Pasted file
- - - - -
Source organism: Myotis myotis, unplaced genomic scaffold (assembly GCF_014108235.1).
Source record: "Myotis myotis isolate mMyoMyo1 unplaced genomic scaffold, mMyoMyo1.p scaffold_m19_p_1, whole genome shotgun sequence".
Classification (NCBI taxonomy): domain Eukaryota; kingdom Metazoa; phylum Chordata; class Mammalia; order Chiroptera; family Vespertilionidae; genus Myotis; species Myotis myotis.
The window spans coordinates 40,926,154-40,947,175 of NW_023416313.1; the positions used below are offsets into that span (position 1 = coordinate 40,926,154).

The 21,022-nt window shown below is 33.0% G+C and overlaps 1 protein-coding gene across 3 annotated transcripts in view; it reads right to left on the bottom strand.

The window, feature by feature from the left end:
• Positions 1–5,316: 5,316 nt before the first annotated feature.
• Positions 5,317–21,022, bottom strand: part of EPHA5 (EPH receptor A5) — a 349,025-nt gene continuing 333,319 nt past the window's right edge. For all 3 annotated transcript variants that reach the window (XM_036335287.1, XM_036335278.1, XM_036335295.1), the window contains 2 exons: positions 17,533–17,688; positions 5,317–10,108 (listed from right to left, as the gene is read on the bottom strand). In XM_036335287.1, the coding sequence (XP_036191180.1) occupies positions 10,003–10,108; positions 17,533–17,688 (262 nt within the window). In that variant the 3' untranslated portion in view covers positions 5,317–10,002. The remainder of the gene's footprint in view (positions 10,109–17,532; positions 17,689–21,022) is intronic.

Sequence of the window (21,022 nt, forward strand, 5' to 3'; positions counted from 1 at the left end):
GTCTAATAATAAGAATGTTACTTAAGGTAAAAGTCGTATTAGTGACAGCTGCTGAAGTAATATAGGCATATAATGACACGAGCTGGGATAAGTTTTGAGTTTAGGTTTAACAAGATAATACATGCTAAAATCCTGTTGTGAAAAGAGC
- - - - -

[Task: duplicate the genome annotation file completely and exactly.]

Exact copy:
Source organism: Myotis myotis, unplaced genomic scaffold (assembly GCF_014108235.1).
Source record: "Myotis myotis isolate mMyoMyo1 unplaced genomic scaffold, mMyoMyo1.p scaffold_m19_p_1, whole genome shotgun sequence".
Classification (NCBI taxonomy): domain Eukaryota; kingdom Metazoa; phylum Chordata; class Mammalia; order Chiroptera; family Vespertilionidae; genus Myotis; species Myotis myotis.
The window spans coordinates 40,926,154-40,947,175 of NW_023416313.1; the positions used below are offsets into that span (position 1 = coordinate 40,926,154).

The 21,022-nt window shown below is 33.0% G+C and overlaps 1 protein-coding gene across 3 annotated transcripts in view; it reads right to left on the bottom strand.

The window, feature by feature from the left end:
• Positions 1–5,316: 5,316 nt before the first annotated feature.
• Positions 5,317–21,022, bottom strand: part of EPHA5 (EPH receptor A5) — a 349,025-nt gene continuing 333,319 nt past the window's right edge. For all 3 annotated transcript variants that reach the window (XM_036335287.1, XM_036335278.1, XM_036335295.1), the window contains 2 exons: positions 17,533–17,688; positions 5,317–10,108 (listed from right to left, as the gene is read on the bottom strand). In XM_036335287.1, the coding sequence (XP_036191180.1) occupies positions 10,003–10,108; positions 17,533–17,688 (262 nt within the window). In that variant the 3' untranslated portion in view covers positions 5,317–10,002. The remainder of the gene's footprint in view (positions 10,109–17,532; positions 17,689–21,022) is intronic.

Sequence of the window (21,022 nt, forward strand, 5' to 3'; positions counted from 1 at the left end):
GTCTAATAATAAGAATGTTACTTAAGGTAAAAGTCGTATTAGTGACAGCTGCTGAAGTAATATAGGCATATAATGACACGAGCTGGGATAAGTTTTGAGTTTAGGTTTAACAAGATAATACATGCTAAAATCCTGTTGTGAAAAGAGC